Organoid cultures are widely used for tumor modeling because they preserve many phenotypic features of cancer cells in vivo. However, current organoids present issues of consistency, efficiency, mimicry, and cell-seeding control. More importantly, they can only contain only one extracellular matrix (ECM) compartment at a time, while solid tumors feature two main ECM compartments: the basement membrane and the stromal matrix. Here, we develop, test, and validate a high-throughput oil-in-water droplet microtechnology to generate highly uniform, small-volume, multi-compartment organoids. Each organoid culture features microenvironmental architectures that mimic both the basement membrane and stromal barriers. This matrix architecture, which allows us to simultaneously take into account and assess the proliferative and invasive properties of cancer cells in a single platform, has profound effect on observed drug responsiveness and tumor progression that correlate well with in vivo and clinical outcomes. Our method was tested on multiple types of cells including primary breast and ovarian cancer cells and immortalized cell lines, and we determined our platform is suitable even for cancer cells of poor standard organoid-forming ability such as primary patient samples. These new organoids also allow for direct orthotopic mouse implantation of cancer cells with unprecedented success.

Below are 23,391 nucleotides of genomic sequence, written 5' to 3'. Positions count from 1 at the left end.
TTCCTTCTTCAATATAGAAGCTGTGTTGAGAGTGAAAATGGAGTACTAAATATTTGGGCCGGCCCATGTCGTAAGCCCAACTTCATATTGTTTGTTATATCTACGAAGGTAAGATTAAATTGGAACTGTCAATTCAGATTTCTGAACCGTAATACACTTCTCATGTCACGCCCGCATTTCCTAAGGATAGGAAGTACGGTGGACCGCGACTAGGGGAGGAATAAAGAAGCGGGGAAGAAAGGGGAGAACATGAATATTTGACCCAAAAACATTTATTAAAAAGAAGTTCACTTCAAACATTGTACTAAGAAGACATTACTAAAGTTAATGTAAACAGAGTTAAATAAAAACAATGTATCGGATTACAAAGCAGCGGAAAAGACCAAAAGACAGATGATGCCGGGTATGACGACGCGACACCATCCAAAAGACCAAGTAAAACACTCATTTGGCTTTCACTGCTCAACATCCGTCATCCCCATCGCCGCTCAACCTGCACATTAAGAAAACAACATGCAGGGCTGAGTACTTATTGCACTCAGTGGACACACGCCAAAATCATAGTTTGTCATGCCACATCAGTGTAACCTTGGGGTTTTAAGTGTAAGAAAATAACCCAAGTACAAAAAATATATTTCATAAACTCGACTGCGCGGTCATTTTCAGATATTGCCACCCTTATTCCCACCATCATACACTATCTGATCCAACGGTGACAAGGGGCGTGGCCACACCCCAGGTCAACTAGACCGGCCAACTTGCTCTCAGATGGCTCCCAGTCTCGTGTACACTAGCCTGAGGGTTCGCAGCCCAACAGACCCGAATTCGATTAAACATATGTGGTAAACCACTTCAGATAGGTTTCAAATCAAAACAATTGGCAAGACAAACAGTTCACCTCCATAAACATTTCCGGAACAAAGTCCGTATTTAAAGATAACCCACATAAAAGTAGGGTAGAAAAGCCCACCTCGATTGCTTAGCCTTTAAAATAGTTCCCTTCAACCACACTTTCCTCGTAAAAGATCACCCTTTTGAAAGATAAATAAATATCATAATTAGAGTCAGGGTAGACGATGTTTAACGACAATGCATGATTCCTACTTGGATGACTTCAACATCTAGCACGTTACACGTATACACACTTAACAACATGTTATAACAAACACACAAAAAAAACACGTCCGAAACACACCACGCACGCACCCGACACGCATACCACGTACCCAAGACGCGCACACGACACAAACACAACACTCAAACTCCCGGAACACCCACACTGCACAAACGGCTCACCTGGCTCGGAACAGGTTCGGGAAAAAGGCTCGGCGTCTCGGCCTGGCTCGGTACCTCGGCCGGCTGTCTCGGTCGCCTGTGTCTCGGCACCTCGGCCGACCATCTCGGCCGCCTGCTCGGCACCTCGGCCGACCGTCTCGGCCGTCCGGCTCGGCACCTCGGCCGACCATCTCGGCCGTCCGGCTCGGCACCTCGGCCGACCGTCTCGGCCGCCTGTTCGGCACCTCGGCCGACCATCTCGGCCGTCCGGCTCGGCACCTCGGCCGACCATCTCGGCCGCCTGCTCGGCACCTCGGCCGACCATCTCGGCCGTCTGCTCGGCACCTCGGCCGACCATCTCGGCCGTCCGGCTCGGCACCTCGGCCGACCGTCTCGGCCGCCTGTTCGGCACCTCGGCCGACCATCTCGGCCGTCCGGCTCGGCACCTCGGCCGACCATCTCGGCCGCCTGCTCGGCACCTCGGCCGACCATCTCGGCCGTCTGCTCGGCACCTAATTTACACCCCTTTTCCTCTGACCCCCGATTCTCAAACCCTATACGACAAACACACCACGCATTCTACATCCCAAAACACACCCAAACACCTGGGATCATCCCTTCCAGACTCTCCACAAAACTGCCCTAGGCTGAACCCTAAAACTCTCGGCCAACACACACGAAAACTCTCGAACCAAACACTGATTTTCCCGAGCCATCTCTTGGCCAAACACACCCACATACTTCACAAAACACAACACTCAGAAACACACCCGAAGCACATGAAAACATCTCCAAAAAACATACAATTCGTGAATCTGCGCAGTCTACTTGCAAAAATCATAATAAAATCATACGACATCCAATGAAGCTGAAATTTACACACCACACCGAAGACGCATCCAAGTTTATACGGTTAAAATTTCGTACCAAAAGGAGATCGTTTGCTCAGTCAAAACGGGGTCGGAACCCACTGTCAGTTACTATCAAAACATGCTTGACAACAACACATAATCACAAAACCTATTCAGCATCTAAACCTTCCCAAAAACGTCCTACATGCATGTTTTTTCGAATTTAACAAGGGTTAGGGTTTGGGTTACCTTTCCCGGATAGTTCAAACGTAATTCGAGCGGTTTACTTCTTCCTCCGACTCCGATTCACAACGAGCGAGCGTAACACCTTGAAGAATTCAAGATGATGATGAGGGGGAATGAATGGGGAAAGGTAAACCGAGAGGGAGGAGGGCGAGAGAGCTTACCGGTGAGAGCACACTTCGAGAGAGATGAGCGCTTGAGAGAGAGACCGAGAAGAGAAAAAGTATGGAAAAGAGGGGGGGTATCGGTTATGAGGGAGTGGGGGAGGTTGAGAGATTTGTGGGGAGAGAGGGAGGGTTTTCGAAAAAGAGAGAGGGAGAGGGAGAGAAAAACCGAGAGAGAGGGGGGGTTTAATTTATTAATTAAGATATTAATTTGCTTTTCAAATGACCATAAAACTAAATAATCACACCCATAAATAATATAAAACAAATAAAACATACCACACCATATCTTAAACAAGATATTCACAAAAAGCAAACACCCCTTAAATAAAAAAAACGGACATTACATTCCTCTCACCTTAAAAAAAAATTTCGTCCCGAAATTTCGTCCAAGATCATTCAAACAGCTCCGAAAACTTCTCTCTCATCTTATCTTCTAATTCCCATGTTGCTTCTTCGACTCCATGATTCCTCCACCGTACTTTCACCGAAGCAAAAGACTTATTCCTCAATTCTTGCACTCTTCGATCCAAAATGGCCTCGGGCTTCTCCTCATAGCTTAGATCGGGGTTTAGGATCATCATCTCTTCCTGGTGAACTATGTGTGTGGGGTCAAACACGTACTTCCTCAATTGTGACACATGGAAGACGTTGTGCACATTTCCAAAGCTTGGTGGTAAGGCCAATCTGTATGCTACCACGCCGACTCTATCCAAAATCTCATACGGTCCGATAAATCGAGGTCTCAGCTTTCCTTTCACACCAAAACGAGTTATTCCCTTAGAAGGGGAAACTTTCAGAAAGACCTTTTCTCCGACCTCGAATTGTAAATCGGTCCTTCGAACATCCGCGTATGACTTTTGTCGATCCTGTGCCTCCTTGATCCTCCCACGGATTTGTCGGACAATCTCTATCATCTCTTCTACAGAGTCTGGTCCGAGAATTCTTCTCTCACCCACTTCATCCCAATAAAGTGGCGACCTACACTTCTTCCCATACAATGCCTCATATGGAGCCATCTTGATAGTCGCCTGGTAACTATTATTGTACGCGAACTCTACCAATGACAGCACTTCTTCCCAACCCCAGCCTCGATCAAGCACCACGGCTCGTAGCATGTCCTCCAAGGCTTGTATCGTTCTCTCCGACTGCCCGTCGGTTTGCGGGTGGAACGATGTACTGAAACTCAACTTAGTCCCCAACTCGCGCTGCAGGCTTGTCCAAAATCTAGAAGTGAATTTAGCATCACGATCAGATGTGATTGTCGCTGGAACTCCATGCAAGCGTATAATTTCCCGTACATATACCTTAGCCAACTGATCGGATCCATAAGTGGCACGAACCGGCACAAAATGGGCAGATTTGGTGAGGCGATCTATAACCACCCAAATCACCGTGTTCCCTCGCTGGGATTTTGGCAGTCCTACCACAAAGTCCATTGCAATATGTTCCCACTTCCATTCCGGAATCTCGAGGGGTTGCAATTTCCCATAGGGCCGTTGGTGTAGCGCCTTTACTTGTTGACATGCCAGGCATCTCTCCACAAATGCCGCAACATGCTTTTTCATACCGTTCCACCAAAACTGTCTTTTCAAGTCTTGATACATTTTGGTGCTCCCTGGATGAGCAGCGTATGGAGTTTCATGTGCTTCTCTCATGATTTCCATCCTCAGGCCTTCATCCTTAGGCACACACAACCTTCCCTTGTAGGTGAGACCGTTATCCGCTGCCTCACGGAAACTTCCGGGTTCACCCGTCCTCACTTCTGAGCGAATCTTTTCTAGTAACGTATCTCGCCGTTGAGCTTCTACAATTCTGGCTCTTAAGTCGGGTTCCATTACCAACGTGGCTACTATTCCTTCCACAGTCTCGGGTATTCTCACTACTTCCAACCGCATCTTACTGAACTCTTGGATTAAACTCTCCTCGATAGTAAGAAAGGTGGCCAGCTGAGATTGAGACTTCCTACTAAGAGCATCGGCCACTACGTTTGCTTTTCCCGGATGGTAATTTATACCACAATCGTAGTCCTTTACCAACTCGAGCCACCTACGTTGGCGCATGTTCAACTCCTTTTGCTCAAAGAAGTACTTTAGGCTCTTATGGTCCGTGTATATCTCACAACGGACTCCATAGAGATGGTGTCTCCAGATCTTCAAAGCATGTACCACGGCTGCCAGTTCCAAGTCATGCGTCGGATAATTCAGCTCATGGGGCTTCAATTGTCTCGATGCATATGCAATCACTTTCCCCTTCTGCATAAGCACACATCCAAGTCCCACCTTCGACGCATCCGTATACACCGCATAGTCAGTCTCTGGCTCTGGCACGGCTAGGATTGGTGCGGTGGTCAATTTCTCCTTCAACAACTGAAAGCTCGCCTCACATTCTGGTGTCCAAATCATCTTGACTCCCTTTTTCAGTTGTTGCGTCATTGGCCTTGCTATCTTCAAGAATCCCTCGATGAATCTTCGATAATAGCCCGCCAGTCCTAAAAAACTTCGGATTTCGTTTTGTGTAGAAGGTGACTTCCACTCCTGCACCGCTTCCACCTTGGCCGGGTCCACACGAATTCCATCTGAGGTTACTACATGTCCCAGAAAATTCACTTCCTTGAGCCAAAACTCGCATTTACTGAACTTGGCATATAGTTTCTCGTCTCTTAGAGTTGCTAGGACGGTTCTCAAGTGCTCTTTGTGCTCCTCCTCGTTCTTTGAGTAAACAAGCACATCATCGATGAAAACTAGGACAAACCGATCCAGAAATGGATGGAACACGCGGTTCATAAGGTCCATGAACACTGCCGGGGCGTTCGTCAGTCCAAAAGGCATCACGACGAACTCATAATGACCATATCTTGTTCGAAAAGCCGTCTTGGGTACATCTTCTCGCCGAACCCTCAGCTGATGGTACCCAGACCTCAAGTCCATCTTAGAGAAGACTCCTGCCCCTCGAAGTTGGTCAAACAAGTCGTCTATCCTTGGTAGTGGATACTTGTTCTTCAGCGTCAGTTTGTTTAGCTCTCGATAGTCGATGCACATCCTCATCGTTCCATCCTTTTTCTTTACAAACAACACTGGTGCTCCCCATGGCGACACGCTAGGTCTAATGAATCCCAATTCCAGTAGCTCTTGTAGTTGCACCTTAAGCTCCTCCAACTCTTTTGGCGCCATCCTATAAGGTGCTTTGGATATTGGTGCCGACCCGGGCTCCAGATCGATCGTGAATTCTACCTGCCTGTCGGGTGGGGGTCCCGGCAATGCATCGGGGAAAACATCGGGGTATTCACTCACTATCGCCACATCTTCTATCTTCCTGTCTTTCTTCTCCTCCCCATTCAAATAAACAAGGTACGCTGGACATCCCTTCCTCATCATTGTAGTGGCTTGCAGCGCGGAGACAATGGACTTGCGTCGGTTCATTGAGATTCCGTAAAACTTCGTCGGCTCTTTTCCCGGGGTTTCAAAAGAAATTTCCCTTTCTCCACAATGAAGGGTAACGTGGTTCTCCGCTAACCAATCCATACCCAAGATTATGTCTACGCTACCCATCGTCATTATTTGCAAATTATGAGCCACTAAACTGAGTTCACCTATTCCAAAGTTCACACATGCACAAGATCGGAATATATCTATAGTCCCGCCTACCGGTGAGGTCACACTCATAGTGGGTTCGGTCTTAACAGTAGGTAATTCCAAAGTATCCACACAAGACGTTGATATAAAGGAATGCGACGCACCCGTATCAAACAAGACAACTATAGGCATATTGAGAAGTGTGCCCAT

Multi-compartment tumor organoids

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DOI: 10.1016/j.mattod.2022.07.006